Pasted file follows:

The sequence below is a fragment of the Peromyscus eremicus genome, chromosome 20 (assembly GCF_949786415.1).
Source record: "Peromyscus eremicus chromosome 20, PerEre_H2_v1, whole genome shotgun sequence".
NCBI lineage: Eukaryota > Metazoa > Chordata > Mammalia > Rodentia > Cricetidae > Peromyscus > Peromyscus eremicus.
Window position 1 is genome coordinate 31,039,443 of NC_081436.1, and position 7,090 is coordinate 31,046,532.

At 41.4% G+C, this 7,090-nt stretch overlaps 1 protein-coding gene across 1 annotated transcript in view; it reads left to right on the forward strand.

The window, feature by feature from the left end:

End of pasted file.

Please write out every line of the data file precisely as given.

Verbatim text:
The sequence below is a fragment of the Peromyscus eremicus genome, chromosome 20 (assembly GCF_949786415.1).
Source record: "Peromyscus eremicus chromosome 20, PerEre_H2_v1, whole genome shotgun sequence".
NCBI lineage: Eukaryota > Metazoa > Chordata > Mammalia > Rodentia > Cricetidae > Peromyscus > Peromyscus eremicus.
Window position 1 is genome coordinate 31,039,443 of NC_081436.1, and position 7,090 is coordinate 31,046,532.

At 41.4% G+C, this 7,090-nt stretch overlaps 1 protein-coding gene across 1 annotated transcript in view; it reads left to right on the forward strand.

The window, feature by feature from the left end: